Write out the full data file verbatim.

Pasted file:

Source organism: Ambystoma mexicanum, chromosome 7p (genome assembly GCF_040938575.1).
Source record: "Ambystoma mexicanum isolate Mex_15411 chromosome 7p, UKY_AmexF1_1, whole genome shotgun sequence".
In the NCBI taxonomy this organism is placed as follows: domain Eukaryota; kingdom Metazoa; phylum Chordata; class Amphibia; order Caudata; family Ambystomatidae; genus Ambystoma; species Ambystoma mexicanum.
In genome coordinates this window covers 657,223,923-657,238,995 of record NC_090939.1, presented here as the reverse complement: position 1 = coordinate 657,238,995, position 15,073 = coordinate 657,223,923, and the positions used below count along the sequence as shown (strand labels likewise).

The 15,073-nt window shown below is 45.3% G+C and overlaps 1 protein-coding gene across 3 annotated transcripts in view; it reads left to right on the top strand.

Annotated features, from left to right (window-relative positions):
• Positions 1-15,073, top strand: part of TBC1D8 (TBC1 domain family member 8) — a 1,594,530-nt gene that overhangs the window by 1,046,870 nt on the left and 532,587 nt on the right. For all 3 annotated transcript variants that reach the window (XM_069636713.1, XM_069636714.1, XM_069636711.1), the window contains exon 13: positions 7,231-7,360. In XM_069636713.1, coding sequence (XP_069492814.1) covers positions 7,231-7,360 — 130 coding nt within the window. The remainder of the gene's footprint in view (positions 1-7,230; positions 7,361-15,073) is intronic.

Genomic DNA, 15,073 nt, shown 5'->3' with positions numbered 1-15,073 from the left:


Source organism: Ambystoma mexicanum, chromosome 7p (genome assembly GCF_040938575.1).
Source record: "Ambystoma mexicanum isolate Mex_15411 chromosome 7p, UKY_AmexF1_1, whole genome shotgun sequence".
In the NCBI taxonomy this organism is placed as follows: domain Eukaryota; kingdom Metazoa; phylum Chordata; class Amphibia; order Caudata; family Ambystomatidae; genus Ambystoma; species Ambystoma mexicanum.
In genome coordinates this window covers 657,223,923-657,238,995 of record NC_090939.1, presented here as the reverse complement: position 1 = coordinate 657,238,995, position 15,073 = coordinate 657,223,923, and the positions used below count along the sequence as shown (strand labels likewise).

The 15,073-nt window shown below is 45.3% G+C and overlaps 1 protein-coding gene across 3 annotated transcripts in view; it reads left to right on the top strand.

Annotated features, from left to right (window-relative positions):
• Positions 1-15,073, top strand: part of TBC1D8 (TBC1 domain family member 8) — a 1,594,530-nt gene that overhangs the window by 1,046,870 nt on the left and 532,587 nt on the right. For all 3 annotated transcript variants that reach the window (XM_069636713.1, XM_069636714.1, XM_069636711.1), the window contains exon 13: positions 7,231-7,360. In XM_069636713.1, coding sequence (XP_069492814.1) covers positions 7,231-7,360 — 130 coding nt within the window. The remainder of the gene's footprint in view (positions 1-7,230; positions 7,361-15,073) is intronic.

Genomic DNA, 15,073 nt, shown 5'->3' with positions numbered 1-15,073 from the left: